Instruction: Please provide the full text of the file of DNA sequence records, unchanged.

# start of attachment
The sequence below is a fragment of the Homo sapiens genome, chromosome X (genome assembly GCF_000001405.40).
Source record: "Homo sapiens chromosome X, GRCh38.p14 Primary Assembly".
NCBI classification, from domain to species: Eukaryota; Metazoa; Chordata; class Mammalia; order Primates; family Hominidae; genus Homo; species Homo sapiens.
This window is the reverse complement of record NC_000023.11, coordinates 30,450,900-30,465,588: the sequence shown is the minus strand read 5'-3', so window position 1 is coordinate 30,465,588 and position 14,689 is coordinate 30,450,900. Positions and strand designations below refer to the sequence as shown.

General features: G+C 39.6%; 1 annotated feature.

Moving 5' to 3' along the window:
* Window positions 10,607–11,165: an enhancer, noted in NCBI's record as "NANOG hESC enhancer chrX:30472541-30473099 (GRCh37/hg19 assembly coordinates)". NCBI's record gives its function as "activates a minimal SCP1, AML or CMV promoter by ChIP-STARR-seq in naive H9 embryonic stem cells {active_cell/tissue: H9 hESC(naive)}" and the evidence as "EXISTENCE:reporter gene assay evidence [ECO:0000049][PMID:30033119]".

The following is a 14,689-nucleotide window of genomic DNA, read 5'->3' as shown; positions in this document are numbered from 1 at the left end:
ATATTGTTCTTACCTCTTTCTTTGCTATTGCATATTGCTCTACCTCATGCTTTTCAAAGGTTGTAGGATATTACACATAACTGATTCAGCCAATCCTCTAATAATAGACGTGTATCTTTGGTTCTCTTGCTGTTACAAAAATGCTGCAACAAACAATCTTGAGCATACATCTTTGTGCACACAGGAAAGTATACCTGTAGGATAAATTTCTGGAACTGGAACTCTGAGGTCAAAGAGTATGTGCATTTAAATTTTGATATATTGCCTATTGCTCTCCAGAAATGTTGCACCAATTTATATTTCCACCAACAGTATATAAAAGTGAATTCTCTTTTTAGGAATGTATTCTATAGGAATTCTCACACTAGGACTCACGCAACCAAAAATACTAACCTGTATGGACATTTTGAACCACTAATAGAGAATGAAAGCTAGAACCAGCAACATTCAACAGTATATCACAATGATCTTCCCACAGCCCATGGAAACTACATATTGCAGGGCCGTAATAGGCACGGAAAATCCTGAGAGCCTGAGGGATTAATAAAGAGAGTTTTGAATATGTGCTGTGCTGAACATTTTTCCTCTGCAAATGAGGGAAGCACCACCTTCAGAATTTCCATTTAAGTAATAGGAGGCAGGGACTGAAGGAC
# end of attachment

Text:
The sequence below is a fragment of the Homo sapiens genome, chromosome X (genome assembly GCF_000001405.40).
Source record: "Homo sapiens chromosome X, GRCh38.p14 Primary Assembly".
NCBI classification, from domain to species: Eukaryota; Metazoa; Chordata; class Mammalia; order Primates; family Hominidae; genus Homo; species Homo sapiens.
This window is the reverse complement of record NC_000023.11, coordinates 30,450,900-30,465,588: the sequence shown is the minus strand read 5'-3', so window position 1 is coordinate 30,465,588 and position 14,689 is coordinate 30,450,900. Positions and strand designations below refer to the sequence as shown.

General features: G+C 39.6%; 1 annotated feature.

Moving 5' to 3' along the window:
* Window positions 10,607–11,165: an enhancer, noted in NCBI's record as "NANOG hESC enhancer chrX:30472541-30473099 (GRCh37/hg19 assembly coordinates)". NCBI's record gives its function as "activates a minimal SCP1, AML or CMV promoter by ChIP-STARR-seq in naive H9 embryonic stem cells {active_cell/tissue: H9 hESC(naive)}" and the evidence as "EXISTENCE:reporter gene assay evidence [ECO:0000049][PMID:30033119]".

The following is a 14,689-nucleotide window of genomic DNA, read 5'->3' as shown; positions in this document are numbered from 1 at the left end:
ATATTGTTCTTACCTCTTTCTTTGCTATTGCATATTGCTCTACCTCATGCTTTTCAAAGGTTGTAGGATATTACACATAACTGATTCAGCCAATCCTCTAATAATAGACGTGTATCTTTGGTTCTCTTGCTGTTACAAAAATGCTGCAACAAACAATCTTGAGCATACATCTTTGTGCACACAGGAAAGTATACCTGTAGGATAAATTTCTGGAACTGGAACTCTGAGGTCAAAGAGTATGTGCATTTAAATTTTGATATATTGCCTATTGCTCTCCAGAAATGTTGCACCAATTTATATTTCCACCAACAGTATATAAAAGTGAATTCTCTTTTTAGGAATGTATTCTATAGGAATTCTCACACTAGGACTCACGCAACCAAAAATACTAACCTGTATGGACATTTTGAACCACTAATAGAGAATGAAAGCTAGAACCAGCAACATTCAACAGTATATCACAATGATCTTCCCACAGCCCATGGAAACTACATATTGCAGGGCCGTAATAGGCACGGAAAATCCTGAGAGCCTGAGGGATTAATAAAGAGAGTTTTGAATATGTGCTGTGCTGAACATTTTTCCTCTGCAAATGAGGGAAGCACCACCTTCAGAATTTCCATTTAAGTAATAGGAGGCAGGGACTGAAGGAC